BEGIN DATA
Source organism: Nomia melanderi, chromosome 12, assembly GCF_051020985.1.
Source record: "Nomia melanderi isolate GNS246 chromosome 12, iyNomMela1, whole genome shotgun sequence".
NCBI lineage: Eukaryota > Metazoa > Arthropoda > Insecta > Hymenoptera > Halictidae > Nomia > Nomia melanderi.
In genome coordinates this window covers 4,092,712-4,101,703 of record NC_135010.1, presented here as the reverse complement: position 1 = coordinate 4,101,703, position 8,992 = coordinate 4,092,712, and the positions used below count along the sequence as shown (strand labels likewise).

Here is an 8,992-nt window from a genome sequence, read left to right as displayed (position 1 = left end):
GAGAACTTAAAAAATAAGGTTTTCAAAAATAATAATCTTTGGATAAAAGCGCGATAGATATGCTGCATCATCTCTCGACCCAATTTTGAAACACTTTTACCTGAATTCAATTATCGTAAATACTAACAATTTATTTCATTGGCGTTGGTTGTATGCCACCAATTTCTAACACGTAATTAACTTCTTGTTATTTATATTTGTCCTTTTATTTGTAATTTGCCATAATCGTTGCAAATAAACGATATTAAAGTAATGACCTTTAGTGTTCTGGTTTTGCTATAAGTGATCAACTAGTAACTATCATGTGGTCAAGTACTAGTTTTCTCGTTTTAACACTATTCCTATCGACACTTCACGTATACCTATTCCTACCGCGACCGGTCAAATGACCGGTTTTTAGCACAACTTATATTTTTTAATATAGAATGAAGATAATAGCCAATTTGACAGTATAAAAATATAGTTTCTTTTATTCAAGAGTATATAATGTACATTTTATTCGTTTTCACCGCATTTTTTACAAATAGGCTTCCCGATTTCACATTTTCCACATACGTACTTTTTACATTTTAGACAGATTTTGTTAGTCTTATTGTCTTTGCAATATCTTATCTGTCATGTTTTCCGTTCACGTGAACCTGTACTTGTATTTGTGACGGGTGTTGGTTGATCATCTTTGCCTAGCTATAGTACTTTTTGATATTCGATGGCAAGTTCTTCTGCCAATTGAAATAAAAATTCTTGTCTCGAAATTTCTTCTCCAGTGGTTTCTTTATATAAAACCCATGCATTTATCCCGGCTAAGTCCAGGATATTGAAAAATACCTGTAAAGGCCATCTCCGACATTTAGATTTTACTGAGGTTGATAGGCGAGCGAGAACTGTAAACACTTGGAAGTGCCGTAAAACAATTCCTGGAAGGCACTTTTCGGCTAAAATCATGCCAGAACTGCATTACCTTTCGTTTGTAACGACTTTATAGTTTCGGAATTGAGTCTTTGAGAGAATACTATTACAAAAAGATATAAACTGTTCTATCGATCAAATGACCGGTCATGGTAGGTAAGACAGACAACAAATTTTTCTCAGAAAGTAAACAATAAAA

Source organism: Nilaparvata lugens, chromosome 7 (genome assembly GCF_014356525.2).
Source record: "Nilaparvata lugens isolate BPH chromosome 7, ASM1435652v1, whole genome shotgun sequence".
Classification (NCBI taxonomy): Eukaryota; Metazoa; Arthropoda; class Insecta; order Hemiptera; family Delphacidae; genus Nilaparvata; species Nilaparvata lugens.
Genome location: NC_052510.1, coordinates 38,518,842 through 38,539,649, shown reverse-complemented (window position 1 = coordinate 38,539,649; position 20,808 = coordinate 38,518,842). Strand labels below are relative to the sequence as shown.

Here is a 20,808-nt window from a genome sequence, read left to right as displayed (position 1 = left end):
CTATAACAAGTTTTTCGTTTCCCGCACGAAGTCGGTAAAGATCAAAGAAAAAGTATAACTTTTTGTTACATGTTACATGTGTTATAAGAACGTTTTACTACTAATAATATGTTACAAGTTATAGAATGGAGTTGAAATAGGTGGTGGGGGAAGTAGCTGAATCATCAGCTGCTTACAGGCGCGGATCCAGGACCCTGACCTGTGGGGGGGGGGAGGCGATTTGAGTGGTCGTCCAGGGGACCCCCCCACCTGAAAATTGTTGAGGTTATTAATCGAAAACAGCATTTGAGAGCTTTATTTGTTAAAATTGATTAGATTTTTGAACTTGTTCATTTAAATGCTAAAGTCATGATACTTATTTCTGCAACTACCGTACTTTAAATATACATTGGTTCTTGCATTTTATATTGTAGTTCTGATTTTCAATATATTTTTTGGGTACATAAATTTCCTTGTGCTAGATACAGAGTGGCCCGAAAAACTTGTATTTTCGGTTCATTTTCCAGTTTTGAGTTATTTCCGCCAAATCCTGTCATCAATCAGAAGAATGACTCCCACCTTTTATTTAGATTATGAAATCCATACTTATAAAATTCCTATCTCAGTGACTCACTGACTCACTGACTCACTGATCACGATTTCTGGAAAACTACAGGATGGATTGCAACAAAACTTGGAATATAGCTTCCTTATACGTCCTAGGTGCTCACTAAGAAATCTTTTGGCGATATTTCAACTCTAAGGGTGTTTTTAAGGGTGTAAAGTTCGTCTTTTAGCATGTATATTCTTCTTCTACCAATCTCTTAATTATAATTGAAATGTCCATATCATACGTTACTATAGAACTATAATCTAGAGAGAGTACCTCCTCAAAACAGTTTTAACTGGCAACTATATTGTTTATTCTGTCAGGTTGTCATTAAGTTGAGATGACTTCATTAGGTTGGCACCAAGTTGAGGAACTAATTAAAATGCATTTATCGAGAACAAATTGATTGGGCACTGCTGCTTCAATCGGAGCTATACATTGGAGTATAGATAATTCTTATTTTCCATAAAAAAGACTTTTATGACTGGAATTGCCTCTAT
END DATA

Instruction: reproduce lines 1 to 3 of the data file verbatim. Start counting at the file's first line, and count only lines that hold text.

Source organism: Nomia melanderi, chromosome 12, assembly GCF_051020985.1.
Source record: "Nomia melanderi isolate GNS246 chromosome 12, iyNomMela1, whole genome shotgun sequence".
NCBI lineage: Eukaryota > Metazoa > Arthropoda > Insecta > Hymenoptera > Halictidae > Nomia > Nomia melanderi.